CORTLAND — A sign on Lakeview art teacher Jeff Piper’s door reads, “The earth without art is just huh,” —and his five Art 4 students at Lakeview High School seem to agree.
“Art is an important way to discuss shared topics, but also just to make life more fun,” said senior Emily Bennett.
Along with Bennett, seniors Mason Parks, Grace Mazur, Isabella Shuster and Molly Stein have been recognized for their talents this year with awards and pieces shown in art shows locally and on the state and national levels.
The quintet came to art in similar ways — they realized first that they liked art, then found it was something at which they could excel.
Mazur said their principal, Larry Herrholtz, gave her some wise words last year: Everyone in the school needs a reason to be there.
“For me, it’s going to do art with other people,” Mazur said.
Mazur is the only student at Lakeview working in the medium of glass.
“I get injured every time. Every part of me has bled from this,” Mazur said of her stained glass work and jewelry. “The true definition of ‘blood, sweat and tears,’ (goes) into these pieces.”
The most unusual piece she created was a taxidermy scorpion playing poker with glass cards, she said.
Parks also works in a less common medium for high school students—ceramics. The school has a kiln to fire projects.
“I spend most of my time here in this studio,” Parks said of the room adjacent to Piper’s main classroom that the five students share.
He said he likes ceramics, and particularly sculpture, because he can create any form he can imagine.
Shuster began her art journey by taking prerequisite classes to get to a photography class — and along the way, realized she preferred other mediums. Her de ella art form of choice de ella is collage, where putting anything together can be art.
Stein prefers pastels — oil, chalk or pencil — and Bennett has dabbled in just about everything, including resin, but likes oil painting best.
“Through our classes, we discovered a medium that was unique and that we love,” Stein said.
ART IN SCHOOLS
Students in Art 4 took other art classes before getting to the independent study, where they set their own goals under the guidance of Piper.
Piper said in the past, I have noticed that even with talented and enthusiastic art students, they were often more interested in their independent projects at home. Art 4 gave them a space to work on those projects at school.
“I think that it’s really thrived because the kids are passionate about what they’re doing,” Piper said. “They’re using all these beginning classes and what they’ve learned… it’s really become special.”
The students agree that learning art in school has been formative for them; Bennett, who didn’t have art classes at her previous school, said she didn’t know she would be “an art kid” until she came to Lakeview. Now, she’s a national gold medalist in the Scholastic Art and Writing Awards — an award granted to 1 percent of submissions in the national art and writing contest each year.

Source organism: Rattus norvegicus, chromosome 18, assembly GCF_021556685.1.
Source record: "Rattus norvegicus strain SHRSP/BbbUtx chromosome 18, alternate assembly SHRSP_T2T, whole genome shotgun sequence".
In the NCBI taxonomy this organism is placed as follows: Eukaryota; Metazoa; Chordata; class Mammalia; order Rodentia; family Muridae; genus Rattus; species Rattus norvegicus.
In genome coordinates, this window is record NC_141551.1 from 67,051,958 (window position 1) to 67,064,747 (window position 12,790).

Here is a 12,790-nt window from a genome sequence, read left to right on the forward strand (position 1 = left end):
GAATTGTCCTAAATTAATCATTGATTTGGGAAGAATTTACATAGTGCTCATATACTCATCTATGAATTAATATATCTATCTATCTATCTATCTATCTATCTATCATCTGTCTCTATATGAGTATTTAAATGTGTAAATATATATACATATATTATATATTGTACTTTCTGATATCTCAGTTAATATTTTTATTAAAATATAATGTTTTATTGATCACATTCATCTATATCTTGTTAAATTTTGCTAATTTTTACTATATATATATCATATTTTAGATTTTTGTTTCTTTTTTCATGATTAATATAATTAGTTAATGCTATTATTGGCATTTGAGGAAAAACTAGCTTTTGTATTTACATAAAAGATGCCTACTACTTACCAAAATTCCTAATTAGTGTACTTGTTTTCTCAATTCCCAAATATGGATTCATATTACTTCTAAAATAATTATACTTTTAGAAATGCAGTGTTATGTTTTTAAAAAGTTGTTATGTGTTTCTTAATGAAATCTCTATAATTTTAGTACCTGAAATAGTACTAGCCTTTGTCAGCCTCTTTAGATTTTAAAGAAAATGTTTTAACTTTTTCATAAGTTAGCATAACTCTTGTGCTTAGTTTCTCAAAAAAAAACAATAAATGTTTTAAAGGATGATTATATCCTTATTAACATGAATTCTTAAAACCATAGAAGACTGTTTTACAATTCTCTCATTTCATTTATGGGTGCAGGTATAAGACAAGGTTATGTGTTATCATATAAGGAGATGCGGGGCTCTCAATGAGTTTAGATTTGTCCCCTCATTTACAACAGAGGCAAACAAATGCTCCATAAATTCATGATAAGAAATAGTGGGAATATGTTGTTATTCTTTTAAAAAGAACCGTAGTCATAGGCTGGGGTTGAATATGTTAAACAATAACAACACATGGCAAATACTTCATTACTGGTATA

Bennett also won Best in Show at the Trumbull County Educational Service Center’s annual High School Art Show at the Medici Museum. Stein took second place and Shuster took third in that show, which included work from students in more than a dozen county schools.
“I think its really important that all schools have access to (art classes) so they can find the kids that really like art,” Bennett said.
Mazur and Parks can also speak to the importance of art in schools—both are planning to attend Youngstown State University in the fall to study art education.
“Some people are coming in for a single art credit and then finding that this has been one of the most important classes that you ever take because it teaches you more about yourself than you realize,” Mazur said.
“This classroom really provides a creative outlet for these kids to be excited about,” Piper said. “It tends to bring people together — and in some cases, I get aspiring artists.”
On Thursday, the Art 4 students’ art was shown again, this time right at home, at the Lakeview District Art Show at the K-8 building. The Art 4 students each had their own dedicated space, but Piper said each of his roughly 50 students had at least one piece in the show. Art from students in the elementary and middle schools was also on display.
The district has had the art show annually for more than a decade, but this year Piper wanted to make it a big event, adding food trucks and live music from Lakeview students and alumni.
The show was well attended by students and families, who wound their way through the cafeteria pointing to pieces and talking about the art. High schoolers’ pieces were judged and given awards.
“I think it’s good for them to have a special skill that people recognize,” Piper said. “(It) gives them a direction and it makes them realize that I can do something that I love to do and possibly make a living at it.”
Piper said he has graduates who took on careers in art and found success — not all of them, of course, but a “good handful.”
As for these soon-to-be graduates, Shuster plans to attend Ohio University to study hotel tourism, Stein is slated to study musical performance at Miami University of Ohio and Bennett is accepted at Columbia University, where she intends to study art and architecture.